I'm not sure how it happened, but I managed to get through a whole lot of literature classes without ever reading Jane Eyre. My high school Brit Lit teacher chose Dickens over the Bronte sisters. In my undergraduate work, my two favorite English professors specialized in Medieval and Renaissance literature and American literature. I don't think I read any nineteenth century British lit when I was an undergraduate.
Finally, in grad school, I met Emily Bronte through Wuthering Heights. I liked the novel immensely, so it makes sense that I would like Charlotte's Jane Eyre, but I just never got around to reading it.
My eldest son, a high school senior, was assigned Jane Eyre this spring. When I saw the book sitting on my kitchen table, I cringed. When eldest son reads (which, to my everlasting sorrow, isn't often), he chooses fantasy. Getting him through a Gothic romance was going to be a challenge, painful even.
And it was.
I'll spare you the gory details, the wailing and gnashing of teeth, the audio book, the chapters I read aloud. Suffice it to say, he needed the English credit to graduate, and I was going to get him through that damn book if it killed us both.
A strange thing happened as I dragged my son through the 400 pages of stilted, sometimes overwrought, nineteenth century British prose. I realized I liked it. A lot.
Okay, I should qualify that last statement. I did like the book, but it totally started in the wrong place. Charlotte Bronte would never have sold that novel as is in today's market. Go out there and read agent and editor blogs. Nobody, and I mean nobody, wants all that back story slowing the plot down and losing readers twenty pages in. And yes, all you purists out there. I know that living Jane's horrible childhood helps us understand the woman she becomes, but it's boring. The story doesn't get interesting until Jane leaves school as an independent young woman and arrives at Thornfield Hall.
But I digress. I realized I had been drawn into the plot when I was reading the chapter in which Jane saves Rochester's life when his bed mysteriously catches fire. My son was laying across his own bed, head hanging off the end, bemoaning being held prisoner while I read aloud. I was trying to figure out why Grace Poole would want to kill Rochester when I heard my son's voice.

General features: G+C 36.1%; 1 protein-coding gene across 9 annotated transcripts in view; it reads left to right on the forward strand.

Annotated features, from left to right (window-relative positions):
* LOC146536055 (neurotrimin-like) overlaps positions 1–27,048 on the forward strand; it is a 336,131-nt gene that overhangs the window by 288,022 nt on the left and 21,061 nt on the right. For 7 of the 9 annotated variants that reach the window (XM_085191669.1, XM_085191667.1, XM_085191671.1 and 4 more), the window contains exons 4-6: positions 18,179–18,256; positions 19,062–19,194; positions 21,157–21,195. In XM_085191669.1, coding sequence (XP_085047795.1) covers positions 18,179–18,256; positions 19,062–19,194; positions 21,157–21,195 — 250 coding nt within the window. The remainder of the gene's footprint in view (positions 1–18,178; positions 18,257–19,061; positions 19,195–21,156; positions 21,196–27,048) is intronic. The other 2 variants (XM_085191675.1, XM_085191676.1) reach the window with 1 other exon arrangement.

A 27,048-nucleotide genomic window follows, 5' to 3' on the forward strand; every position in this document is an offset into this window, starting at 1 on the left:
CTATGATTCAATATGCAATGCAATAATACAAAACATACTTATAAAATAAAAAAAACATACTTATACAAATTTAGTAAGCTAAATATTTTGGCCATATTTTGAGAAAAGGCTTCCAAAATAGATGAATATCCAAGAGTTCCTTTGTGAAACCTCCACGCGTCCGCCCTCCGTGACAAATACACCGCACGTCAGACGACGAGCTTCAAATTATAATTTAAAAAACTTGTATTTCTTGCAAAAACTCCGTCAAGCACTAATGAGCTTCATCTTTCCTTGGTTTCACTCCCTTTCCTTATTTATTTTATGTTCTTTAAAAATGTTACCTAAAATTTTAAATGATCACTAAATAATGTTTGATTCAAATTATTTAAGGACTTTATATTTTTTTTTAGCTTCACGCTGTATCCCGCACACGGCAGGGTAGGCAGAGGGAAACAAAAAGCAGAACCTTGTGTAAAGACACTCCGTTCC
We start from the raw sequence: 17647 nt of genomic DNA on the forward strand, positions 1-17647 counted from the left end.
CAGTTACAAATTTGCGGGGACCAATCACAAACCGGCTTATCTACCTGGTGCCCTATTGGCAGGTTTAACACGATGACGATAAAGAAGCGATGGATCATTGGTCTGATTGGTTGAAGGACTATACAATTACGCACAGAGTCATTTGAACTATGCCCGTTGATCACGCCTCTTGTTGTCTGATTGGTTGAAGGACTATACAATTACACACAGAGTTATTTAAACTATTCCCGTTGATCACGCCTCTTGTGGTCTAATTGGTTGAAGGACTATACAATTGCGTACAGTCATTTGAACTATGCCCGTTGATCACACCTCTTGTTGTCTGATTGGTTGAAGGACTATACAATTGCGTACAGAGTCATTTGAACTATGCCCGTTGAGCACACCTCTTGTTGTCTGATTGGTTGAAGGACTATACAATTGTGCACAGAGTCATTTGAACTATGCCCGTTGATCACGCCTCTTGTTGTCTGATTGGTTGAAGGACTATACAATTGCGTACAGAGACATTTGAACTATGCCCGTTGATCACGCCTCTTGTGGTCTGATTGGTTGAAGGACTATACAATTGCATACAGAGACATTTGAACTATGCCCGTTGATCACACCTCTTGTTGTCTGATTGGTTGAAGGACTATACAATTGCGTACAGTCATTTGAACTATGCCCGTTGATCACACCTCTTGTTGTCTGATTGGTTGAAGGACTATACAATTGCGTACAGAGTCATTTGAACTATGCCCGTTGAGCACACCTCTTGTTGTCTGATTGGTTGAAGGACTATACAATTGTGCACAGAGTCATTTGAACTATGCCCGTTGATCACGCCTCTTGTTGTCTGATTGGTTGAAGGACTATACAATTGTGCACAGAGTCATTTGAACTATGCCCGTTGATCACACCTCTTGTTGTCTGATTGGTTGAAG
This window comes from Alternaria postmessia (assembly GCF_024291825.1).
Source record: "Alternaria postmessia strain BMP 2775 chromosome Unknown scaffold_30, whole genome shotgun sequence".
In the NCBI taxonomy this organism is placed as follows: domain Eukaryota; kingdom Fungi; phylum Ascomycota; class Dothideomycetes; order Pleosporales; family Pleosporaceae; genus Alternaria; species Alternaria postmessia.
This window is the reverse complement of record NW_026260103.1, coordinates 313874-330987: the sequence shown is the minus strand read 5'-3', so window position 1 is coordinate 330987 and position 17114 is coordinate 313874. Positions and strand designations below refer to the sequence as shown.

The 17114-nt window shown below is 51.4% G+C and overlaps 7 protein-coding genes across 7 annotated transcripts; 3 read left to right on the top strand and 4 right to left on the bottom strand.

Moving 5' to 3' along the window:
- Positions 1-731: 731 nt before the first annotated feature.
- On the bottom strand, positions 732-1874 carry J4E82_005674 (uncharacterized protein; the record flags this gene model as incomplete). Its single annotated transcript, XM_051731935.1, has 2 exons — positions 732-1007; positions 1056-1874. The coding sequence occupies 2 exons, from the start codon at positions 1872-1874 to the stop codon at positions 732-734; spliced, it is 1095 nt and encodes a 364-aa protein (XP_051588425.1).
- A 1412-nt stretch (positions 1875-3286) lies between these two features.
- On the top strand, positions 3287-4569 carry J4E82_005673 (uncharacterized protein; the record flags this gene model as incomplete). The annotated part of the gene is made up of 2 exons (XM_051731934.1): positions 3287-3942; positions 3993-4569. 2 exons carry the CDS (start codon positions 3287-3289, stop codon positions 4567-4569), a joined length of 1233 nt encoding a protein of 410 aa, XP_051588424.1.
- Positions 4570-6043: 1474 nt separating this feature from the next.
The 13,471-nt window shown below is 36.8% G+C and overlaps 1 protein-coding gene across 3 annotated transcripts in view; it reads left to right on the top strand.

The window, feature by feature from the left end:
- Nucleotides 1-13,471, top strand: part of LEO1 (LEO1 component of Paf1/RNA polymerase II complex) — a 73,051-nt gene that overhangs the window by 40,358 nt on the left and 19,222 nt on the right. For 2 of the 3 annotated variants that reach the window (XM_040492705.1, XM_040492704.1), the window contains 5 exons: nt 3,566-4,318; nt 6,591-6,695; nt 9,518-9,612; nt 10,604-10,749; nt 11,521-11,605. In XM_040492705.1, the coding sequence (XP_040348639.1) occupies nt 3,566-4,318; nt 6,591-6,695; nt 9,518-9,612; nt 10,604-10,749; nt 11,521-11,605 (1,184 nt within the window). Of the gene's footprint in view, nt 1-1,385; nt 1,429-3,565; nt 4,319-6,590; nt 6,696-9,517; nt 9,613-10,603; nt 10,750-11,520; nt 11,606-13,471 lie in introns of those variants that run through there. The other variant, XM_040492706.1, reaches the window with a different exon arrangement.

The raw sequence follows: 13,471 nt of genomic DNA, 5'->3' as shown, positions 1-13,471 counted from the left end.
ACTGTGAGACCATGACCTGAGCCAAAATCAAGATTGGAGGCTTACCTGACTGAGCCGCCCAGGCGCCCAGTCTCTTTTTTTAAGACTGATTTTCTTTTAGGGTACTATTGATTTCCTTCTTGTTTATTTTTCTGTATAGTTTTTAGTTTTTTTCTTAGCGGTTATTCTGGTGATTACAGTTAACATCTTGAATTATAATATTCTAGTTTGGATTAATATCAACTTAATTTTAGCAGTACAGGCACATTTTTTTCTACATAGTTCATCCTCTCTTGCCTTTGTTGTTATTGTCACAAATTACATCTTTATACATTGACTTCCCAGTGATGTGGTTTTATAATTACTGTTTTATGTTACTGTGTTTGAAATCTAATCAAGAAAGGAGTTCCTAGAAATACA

"Mom! Earth to Mom! Are we going to do this or what?"
He was apparently listening enough to notice I had stopped reading aloud. I didn't even realize it. I guess I wanted to read faster than my mouth could form the words. Normally, I like reading aloud. I'm pretty good at it. I do it in my classroom to generate interest in whatever we're reading. Given the choice, my son would rather listen to me than the audio book, but the story had sucked me in, and I wanted to read for my enjoyment rather than his.
Bronte built the romantic tension between Jane and Rochester beautifully. When Jane thought Rochester was going to marry Blanche Ingram and she would have to leave, I actually shed a tear. I felt her pain. The major obstacle to Jane and Rochester's romance is a doozy, and when it was revealed, I had to put the book down for a day. Since I hadn't read the book before now, I'll assume there are others out there who haven't and might, so I won't give too much away, but overcoming that obstacle was hard for the characters. Because I was invested in the characters, it was hard for me.
The hallmark of a truly great book is one that stimulates my intellect and touches my heart. Jane Eyre did both. Jane was a heroine you could root for. She was a strong, independent woman who wouldn't compromise her core values even when sticking to them meant leaving the man she loved. She understood that happily ever after can't be built on a lie. I have nothing but respect for Bronte. Writing those scenes had to be painful. No tears in the writer. No tears in the reader.
The thing about those tears, though, is that the shedding of them makes the happily ever after so much more satisfying because it was hard won. I felt the joy at the end as keenly as I felt the pain that came before it. The only thing that would have made it better was if Bronte had included a love scene at the end. Yeah, I know. It was the nineteenth century, and the poor woman had to publish the book under a male pseudonym, but it needed that last love scene.
Of course, then I would have had to read the thing aloud to my eighteen year old son, so maybe not.